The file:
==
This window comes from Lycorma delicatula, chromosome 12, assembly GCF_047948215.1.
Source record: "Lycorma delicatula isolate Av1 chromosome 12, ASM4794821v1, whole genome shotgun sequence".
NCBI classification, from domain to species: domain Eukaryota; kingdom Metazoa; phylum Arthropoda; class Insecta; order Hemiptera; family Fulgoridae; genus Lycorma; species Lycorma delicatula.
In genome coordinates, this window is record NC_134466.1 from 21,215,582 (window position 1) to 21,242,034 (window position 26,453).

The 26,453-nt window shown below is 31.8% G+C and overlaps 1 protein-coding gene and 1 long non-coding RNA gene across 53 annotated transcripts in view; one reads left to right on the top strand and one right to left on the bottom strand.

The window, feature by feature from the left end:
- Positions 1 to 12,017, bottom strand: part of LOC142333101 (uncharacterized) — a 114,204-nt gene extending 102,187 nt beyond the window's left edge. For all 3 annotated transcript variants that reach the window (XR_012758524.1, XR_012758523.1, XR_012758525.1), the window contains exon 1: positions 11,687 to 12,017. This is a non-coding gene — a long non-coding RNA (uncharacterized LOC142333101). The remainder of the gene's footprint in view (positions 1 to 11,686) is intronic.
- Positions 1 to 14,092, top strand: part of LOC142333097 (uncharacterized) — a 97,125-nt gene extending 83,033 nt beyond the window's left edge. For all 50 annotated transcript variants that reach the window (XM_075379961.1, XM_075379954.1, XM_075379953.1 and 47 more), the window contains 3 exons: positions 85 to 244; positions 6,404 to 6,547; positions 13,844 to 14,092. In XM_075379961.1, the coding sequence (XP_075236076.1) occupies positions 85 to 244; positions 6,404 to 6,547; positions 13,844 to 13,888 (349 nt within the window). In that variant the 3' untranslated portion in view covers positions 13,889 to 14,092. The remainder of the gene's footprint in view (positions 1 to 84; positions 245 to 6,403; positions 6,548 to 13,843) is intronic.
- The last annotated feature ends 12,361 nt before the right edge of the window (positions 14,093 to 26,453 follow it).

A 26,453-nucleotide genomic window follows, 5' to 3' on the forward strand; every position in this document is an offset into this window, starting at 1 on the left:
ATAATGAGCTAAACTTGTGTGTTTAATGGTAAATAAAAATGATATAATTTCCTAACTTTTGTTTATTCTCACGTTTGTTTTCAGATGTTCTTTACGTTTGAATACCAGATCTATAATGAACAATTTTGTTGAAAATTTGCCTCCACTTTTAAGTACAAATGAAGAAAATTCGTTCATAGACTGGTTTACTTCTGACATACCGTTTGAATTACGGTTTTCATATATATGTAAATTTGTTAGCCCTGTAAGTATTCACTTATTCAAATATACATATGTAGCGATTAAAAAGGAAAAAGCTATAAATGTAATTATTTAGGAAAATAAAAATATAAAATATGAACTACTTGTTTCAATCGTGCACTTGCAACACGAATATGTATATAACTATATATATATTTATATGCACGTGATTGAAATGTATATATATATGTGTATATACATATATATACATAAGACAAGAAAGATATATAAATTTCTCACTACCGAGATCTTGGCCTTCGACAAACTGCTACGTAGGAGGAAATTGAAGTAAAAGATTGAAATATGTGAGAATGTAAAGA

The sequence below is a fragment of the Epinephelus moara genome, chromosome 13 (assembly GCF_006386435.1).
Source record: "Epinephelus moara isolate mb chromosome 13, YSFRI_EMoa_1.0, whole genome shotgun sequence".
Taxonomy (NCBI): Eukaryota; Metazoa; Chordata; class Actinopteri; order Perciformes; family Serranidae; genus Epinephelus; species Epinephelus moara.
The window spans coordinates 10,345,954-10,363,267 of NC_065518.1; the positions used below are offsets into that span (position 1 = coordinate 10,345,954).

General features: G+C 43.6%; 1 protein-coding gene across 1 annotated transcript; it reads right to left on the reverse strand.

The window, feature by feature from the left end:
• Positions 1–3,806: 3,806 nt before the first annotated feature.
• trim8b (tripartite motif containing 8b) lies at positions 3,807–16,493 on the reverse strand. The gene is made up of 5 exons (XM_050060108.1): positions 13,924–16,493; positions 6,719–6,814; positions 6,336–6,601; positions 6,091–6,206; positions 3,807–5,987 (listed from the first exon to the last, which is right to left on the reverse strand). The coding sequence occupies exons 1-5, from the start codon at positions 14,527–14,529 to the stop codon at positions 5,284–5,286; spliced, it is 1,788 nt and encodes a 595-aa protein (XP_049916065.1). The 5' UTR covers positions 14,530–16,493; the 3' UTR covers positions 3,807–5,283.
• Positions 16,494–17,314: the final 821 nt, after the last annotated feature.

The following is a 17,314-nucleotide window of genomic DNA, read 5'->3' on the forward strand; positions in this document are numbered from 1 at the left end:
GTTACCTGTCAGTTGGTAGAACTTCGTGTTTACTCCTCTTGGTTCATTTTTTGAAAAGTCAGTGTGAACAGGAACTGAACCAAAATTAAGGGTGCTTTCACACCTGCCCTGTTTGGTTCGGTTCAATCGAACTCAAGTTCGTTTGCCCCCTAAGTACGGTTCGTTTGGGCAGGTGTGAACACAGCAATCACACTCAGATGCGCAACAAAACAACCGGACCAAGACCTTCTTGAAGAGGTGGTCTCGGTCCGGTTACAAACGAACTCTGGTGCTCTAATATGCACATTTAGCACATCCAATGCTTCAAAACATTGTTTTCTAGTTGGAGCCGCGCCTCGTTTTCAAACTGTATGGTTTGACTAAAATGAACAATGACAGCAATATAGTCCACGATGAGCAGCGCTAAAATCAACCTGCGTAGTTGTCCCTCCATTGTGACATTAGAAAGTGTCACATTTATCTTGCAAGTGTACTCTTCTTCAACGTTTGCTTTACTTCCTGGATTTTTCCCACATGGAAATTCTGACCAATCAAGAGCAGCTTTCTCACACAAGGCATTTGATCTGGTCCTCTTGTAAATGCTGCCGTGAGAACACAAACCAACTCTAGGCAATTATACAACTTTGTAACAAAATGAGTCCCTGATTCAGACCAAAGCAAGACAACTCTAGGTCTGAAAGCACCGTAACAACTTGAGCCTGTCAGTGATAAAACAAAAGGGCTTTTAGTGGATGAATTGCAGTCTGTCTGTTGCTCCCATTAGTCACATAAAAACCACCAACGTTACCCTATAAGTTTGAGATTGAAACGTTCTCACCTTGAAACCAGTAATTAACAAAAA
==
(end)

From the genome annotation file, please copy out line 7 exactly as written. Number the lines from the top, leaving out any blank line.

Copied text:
- Positions 1 to 12,017, bottom strand: part of LOC142333101 (uncharacterized) — a 114,204-nt gene extending 102,187 nt beyond the window's left edge. For all 3 annotated transcript variants that reach the window (XR_012758524.1, XR_012758523.1, XR_012758525.1), the window contains exon 1: positions 11,687 to 12,017. This is a non-coding gene — a long non-coding RNA (uncharacterized LOC142333101). The remainder of the gene's footprint in view (positions 1 to 11,686) is intronic.